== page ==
Securing information systems

Man using a laptop The IT industry is at the heart of developing future resilient information systems says Andrew Tyrer from the Technology Strategy Board.

Picture the scene: it's a typical day in your business or private life. You've woken up, checked the television or radio news for transport updates, read emails on your BlackBerry, tweaked your SatNav system on the way to school, work, or the supermarket.

You're barely an hour into your day, and yet, you've become reliant on complex systems underpinned by IT. We're at the stage in modern society where you simply can't go back to paper information. What a wonderful technology-inspired world we live in. But wait, these systems cannot fail, can they?

The answer, of course, is yes they can. As our dependence on information systems increases, so does the risk of these complicated tools failing through capacity overload, human intervention, or natural disaster.

In fact, not only do we depend on these systems, but the systems themselves are also heavily reliant on each other. In the home we are running multiple Internet connections, home entertainment systems, digital televisions and telephone lines that converge into a single set top box, dealing with more complex information year upon year.

As an information system matures, it converges with many other technologies due to the demand for increased agility, virtualisation and interconnection. The end result is an unplanned 'system of systems' where functionality overrides resilience, leading to security concerns. If this fails, it can take out many systems at once.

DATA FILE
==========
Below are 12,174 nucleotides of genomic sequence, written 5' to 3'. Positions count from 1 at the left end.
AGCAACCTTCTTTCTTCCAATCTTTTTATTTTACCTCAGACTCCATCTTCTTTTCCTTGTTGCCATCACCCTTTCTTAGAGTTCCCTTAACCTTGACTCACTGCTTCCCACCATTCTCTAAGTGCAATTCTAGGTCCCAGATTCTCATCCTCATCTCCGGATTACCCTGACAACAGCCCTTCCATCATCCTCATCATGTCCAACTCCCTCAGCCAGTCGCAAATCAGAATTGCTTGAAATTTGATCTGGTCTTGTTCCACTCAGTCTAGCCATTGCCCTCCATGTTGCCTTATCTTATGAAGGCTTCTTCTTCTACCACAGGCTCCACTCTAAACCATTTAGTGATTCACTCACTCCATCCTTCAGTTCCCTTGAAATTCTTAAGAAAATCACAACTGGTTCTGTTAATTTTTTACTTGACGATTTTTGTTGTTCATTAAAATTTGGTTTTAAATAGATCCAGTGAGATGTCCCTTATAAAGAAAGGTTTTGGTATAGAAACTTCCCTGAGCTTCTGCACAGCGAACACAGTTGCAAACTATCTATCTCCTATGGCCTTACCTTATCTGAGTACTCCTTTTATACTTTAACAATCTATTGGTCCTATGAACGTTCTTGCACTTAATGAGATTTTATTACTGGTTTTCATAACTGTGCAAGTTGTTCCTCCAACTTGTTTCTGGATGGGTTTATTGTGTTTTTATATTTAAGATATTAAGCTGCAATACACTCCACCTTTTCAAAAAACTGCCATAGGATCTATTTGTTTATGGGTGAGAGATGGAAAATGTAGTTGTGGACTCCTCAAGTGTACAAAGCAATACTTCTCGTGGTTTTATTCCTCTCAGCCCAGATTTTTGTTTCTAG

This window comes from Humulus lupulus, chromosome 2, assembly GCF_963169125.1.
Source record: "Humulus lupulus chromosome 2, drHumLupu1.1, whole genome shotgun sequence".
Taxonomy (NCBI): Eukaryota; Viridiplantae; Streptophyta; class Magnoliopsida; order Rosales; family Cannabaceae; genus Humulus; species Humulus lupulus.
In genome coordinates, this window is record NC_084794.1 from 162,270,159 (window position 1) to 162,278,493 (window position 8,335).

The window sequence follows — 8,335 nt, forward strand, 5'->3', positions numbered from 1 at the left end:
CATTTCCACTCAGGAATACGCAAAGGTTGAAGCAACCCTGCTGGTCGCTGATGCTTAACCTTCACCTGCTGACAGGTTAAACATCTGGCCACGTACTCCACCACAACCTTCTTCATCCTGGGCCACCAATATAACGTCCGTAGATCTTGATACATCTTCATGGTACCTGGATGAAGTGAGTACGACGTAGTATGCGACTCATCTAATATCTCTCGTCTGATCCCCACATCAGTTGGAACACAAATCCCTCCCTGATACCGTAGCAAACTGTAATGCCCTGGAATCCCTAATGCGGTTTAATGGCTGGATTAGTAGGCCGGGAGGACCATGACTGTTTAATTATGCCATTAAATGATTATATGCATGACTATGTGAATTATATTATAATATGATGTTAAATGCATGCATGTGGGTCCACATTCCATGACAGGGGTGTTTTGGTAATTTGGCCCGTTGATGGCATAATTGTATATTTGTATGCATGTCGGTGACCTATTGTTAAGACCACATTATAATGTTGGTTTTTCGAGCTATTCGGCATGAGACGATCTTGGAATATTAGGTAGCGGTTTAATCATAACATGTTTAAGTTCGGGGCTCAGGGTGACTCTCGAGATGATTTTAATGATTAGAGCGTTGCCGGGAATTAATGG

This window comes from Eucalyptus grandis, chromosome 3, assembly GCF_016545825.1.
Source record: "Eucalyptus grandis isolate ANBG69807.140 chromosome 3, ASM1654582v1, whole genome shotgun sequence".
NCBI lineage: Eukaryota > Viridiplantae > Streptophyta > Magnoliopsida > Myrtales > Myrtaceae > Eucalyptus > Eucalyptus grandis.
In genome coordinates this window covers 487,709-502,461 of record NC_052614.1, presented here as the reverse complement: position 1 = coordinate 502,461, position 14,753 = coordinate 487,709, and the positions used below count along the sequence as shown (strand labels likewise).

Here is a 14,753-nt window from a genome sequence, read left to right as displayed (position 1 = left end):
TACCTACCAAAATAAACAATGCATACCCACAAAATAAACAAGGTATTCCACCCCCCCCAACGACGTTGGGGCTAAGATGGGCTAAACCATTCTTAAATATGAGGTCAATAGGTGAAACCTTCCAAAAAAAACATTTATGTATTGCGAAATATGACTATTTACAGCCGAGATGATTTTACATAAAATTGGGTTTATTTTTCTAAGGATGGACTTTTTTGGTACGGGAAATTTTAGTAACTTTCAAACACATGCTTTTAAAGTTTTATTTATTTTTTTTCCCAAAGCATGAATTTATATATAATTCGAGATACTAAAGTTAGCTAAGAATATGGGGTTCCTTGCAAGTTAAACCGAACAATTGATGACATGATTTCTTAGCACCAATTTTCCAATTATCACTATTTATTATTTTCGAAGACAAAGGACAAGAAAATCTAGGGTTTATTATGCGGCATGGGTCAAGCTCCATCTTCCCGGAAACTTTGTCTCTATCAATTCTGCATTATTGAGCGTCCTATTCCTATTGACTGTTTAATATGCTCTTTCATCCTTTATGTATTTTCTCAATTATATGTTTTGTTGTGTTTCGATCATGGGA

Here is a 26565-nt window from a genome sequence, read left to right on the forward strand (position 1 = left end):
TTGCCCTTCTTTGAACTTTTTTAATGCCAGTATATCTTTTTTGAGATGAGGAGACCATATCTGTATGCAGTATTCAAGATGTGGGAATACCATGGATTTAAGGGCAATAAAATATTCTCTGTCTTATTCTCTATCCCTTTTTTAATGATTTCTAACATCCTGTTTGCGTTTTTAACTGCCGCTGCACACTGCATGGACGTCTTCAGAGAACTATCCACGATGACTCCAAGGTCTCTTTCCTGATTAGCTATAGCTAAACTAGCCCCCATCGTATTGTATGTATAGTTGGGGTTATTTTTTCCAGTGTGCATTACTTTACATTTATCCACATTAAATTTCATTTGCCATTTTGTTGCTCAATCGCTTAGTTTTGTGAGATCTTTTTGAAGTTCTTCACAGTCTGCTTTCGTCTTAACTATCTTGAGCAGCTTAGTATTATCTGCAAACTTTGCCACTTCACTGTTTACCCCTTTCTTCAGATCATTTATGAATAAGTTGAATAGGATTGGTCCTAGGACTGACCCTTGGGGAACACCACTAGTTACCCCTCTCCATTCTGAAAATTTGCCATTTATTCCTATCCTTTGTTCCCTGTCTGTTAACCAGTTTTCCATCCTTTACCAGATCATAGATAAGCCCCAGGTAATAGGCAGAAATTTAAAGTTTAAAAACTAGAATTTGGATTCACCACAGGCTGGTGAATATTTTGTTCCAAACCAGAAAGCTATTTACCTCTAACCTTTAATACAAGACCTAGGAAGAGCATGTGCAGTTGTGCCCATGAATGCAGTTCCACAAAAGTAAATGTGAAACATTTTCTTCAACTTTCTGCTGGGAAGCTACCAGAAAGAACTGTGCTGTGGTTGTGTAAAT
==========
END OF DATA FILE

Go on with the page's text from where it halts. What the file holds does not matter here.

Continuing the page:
For example, a significant systems failure was the electrical blackout of the eastern seaboard of the United States in August 2003. This breakdown in continuity lasted for more than 48 hours and affected more than 50 million people.

It was suggested that the initial event, which lead to a chain reaction, started at a power plant in Ohio. A breakdown in the computer control system failed to detect a small electrical problem and rectify it. This small scale local event cascaded into a major outage for a large population of eastern United States and Canada.

Closer to home we witnessed the Buncefield oil explosion and subsequent fires in 2005. What was perceived as an environmental peril soon became an IT information problem. The fires caused damage to IT data storage company Northgate Information Systems' equipment. The knock-on effect led to Addenbrooke's Hospital IT-centred patient admission system failing, causing major disruption.

Safeguarding our complex information systems

To counteract these security fears, we need innovative and technical solutions to enable systems to be managed - to mitigate risk. These systems will get even more complex in the future, so there is an element of the unknown. We need expertise today to start predicting future security problems. We need to start taking a prevention approach, not cure.

We need collaborations across diverse industry sectors such as transport, healthcare, engineering and finance - all underpinned by IT expertise. We're facing a massive societal and business challenge, but we believe the UK has the expertise to tackle this challenge - and the Technology Strategy Board is at the forefront of this societal problem.

We are working with the Centre for the Protection of National Infrastructure and the Engineering and Physical Sciences Research Council to allocate £6m in research funding to secure our business information systems.

During this funding period, we want organisations with the necessary skills to develop tools, techniques and services to tackle the ever-increasing threat to our information systems. This investment will directly target the complexity and dependency challenges associated with intricate information systems that UK government and businesses use daily.